Home Internet providers and mobile carriers will not be held by strict net neutrality rules. ISPs will be allowed to block or throttle Internet traffic, or offer priority to websites and online services in exchange for payment.  The Federal Trade Commission could punish ISPs if they make promises and then break them, but there’s no requirement that the ISPs make the promises in the first place.

FCC Commissioner Mignon Clyburn addresses protesters outside the Federal Communication Commission building to rally against the end of net neutrality rules on December 14, 2017 in Washington, DC. / FCC Commissioner Mignon Clyburn addresses protesters outside the Federal Communication Commission building to rally against the end of net neutrality rules on December 14, 2017 in Washington, DC.


Net Neutrality & The Complicated Fuss


What is net neutrality?

Net neutrality is the concept that internet service providers (ISPs) treat everyone’s data equally – whether that’s an email from your family member, a bank transfer or a streamed movie. Meaning that ISPs, which control the delivery , don’t get to choose which data is sent more quickly, and which sites get blocked or throttled (for example, slowing the delivery of a TV show because it is streamed by a video company that competes with a subsidiary of the ISP) and who has to pay extra. For this reason, some have described net neutrality as the “first amendment of the internet”.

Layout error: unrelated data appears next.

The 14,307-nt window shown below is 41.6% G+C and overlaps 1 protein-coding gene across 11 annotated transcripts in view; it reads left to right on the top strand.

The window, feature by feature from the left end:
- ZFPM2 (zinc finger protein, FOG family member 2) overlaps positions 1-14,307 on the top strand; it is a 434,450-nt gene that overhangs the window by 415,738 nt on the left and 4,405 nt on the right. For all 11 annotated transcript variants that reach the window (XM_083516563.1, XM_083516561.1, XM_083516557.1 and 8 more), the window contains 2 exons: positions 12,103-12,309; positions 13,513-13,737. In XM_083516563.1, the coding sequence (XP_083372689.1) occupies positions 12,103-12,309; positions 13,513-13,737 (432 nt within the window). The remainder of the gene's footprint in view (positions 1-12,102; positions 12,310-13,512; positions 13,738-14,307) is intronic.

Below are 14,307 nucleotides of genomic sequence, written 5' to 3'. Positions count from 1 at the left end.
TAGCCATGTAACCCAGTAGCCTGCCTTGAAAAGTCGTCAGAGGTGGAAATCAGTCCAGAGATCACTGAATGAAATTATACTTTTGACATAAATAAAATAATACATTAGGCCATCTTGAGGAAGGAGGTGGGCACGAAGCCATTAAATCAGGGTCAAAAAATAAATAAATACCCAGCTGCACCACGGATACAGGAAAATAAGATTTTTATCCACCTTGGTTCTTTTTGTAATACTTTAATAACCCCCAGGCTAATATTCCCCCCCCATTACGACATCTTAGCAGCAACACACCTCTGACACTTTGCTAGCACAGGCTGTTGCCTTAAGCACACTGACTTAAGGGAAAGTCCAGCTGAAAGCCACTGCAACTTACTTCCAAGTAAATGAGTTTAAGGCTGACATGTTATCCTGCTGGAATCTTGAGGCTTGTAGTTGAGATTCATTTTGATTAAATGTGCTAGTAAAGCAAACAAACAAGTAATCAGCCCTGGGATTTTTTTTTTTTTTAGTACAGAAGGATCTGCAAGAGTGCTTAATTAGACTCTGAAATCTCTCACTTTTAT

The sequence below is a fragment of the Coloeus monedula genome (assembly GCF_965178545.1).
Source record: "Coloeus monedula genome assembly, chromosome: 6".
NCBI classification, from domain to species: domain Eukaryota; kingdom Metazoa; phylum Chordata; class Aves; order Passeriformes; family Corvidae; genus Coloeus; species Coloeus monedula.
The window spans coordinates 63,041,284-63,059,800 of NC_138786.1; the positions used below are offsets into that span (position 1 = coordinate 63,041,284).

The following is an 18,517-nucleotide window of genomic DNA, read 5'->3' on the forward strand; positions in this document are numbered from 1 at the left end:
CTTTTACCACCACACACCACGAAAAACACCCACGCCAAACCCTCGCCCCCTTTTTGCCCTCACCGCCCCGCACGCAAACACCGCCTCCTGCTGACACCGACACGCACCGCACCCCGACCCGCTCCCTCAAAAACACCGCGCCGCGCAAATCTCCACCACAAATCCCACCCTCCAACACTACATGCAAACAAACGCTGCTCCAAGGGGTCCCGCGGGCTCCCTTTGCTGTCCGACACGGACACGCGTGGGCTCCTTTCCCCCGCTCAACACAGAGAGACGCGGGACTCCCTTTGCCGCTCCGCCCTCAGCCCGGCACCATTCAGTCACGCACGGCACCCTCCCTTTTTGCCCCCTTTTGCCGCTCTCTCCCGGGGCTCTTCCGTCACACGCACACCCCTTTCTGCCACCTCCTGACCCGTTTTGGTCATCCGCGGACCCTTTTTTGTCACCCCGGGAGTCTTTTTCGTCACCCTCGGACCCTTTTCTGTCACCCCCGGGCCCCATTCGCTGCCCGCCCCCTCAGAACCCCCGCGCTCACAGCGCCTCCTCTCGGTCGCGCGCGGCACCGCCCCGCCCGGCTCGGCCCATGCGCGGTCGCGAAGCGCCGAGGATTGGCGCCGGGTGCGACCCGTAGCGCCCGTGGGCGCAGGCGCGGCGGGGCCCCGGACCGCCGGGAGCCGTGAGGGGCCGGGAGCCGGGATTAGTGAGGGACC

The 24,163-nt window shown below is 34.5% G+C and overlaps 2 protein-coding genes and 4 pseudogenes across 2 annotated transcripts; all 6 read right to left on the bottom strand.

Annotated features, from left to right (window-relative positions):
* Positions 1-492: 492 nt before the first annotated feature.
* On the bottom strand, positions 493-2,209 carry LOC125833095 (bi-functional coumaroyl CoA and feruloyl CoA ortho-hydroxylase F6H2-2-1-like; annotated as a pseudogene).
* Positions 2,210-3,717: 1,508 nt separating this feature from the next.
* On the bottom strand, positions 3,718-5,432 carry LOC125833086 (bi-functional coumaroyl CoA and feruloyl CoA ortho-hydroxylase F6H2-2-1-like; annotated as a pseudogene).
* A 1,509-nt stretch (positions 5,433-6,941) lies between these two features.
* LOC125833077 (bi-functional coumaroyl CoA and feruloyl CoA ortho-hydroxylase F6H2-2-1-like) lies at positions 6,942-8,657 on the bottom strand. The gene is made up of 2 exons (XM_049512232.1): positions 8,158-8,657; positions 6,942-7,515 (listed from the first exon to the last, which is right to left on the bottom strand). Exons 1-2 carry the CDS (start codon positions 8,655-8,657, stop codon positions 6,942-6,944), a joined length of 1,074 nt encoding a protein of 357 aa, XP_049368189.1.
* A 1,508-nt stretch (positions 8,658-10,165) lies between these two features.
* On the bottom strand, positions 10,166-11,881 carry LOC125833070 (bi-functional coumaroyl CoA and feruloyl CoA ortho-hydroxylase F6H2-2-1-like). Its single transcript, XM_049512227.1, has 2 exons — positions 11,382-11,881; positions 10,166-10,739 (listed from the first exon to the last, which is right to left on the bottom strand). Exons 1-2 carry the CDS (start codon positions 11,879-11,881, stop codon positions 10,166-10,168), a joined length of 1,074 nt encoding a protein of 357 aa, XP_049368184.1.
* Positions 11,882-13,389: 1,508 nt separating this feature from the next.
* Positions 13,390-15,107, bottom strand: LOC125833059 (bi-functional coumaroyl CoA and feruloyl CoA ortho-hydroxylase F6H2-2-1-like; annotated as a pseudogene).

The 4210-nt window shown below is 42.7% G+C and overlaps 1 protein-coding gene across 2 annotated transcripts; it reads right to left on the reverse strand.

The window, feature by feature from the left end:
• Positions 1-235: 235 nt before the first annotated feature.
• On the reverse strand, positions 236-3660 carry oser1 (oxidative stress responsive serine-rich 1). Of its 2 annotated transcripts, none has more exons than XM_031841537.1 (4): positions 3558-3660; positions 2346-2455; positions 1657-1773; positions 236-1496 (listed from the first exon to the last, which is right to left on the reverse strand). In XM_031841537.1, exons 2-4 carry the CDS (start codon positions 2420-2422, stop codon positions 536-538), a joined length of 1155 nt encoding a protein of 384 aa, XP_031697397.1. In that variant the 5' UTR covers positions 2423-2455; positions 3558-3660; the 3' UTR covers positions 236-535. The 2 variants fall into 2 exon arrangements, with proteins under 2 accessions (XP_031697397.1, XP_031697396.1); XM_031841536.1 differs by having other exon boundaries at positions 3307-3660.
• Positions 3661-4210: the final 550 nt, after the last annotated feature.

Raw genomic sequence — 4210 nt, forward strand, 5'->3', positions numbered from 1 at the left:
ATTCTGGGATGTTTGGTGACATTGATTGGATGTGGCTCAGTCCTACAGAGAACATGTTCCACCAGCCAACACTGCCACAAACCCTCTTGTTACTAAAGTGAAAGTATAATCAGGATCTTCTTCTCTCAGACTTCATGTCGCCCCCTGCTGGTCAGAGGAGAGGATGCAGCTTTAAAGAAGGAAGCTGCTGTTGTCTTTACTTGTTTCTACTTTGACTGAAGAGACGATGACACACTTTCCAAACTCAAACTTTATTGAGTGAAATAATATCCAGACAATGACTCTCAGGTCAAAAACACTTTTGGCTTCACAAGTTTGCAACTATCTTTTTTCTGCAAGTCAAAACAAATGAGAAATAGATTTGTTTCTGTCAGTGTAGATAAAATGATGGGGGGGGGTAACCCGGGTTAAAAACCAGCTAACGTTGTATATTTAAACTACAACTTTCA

Why is net neutrality under threat?

In February 2015, the Federal Communications Commission (FCC) voted to more strictly regulate ISPs and to enshrine in law the principles of net neutrality. The vote reclassified wireless and fixed-line broadband service providers as title II “common carriers”, a public utility-type designation that gives the FCC the ability to set rates, open up access to competitors and more closely regulate the industry. Two years later, Trump’s new FCC chairman, Ajit Pai, a former Verizon lawyer, has pushed to overturn the 2015 order arguing they overstep the FCC’s jurisdiction and hinder corporate innovation. On 18 May, the FCC voted to support a new proposal that would repeal the order and started a 90-day period in which members of the public could comment. A final vote is expected in December.